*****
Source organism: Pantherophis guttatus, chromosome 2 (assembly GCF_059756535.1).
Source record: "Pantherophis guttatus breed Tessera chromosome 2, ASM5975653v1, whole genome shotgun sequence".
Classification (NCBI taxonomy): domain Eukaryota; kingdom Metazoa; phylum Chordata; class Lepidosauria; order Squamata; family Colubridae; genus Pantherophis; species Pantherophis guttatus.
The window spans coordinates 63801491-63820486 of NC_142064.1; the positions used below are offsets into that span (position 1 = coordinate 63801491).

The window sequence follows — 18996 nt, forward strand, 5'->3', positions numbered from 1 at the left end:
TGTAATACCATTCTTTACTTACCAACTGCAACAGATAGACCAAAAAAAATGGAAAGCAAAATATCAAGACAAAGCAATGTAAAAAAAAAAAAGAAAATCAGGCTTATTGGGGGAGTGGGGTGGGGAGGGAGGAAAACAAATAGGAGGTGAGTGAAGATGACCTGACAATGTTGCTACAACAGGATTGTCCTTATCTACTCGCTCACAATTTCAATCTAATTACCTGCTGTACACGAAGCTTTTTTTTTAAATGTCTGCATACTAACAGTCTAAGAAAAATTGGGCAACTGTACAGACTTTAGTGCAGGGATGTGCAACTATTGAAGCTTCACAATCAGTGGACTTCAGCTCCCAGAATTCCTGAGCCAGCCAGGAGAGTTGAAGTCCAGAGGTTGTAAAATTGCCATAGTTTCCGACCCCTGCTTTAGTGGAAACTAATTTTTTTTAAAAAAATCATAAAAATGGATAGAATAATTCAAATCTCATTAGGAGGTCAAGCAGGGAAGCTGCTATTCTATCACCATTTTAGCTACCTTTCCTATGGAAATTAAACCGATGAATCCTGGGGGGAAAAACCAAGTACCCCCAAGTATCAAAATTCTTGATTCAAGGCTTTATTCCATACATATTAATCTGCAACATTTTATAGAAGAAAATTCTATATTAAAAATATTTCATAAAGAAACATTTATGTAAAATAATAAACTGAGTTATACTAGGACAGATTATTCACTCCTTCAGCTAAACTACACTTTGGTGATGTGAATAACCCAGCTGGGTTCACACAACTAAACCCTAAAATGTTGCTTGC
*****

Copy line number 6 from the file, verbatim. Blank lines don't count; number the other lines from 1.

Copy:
TGTAATACCATTCTTTACTTACCAACTGCAACAGATAGACCAAAAAAAATGGAAAGCAAAATATCAAGACAAAGCAATGTAAAAAAAAAAAAGAAAATCAGGCTTATTGGGGGAGTGGGGTGGGGAGGGAGGAAAACAAATAGGAGGTGAGTGAAGATGACCTGACAATGTTGCTACAACAGGATTGTCCTTATCTACTCGCTCACAATTTCAATCTAATTACCTGCTGTACACGAAGCTTTTTTTTTAAATGTCTGCATACTAACAGTCTAAGAAAAATTGGGCAACTGTACAGACTTTAGTGCAGGGATGTGCAACTATTGAAGCTTCACAATCAGTGGACTTCAGCTCCCAGAATTCCTGAGCCAGCCAGGAGAGTTGAAGTCCAGAGGTTGTAAAATTGCCATAGTTTCCGACCCCTGCTTTAGTGGAAACTAATTTTTTTTAAAAAAATCATAAAAATGGATAGAATAATTCAAATCTCATTAGGAGGTCAAGCAGGGAAGCTGCTATTCTATCACCATTTTAGCTACCTTTCCTATGGAAATTAAACCGATGAATCCTGGGGGGAAAAACCAAGTACCCCCAAGTATCAAAATTCTTGATTCAAGGCTTTATTCCATACATATTAATCTGCAACATTTTATAGAAGAAAATTCTATATTAAAAATATTTCATAAAGAAACATTTATGTAAAATAATAAACTGAGTTATACTAGGACAGATTATTCACTCCTTCAGCTAAACTACACTTTGGTGATGTGAATAACCCAGCTGGGTTCACACAACTAAACCCTAAAATGTTGCTTGC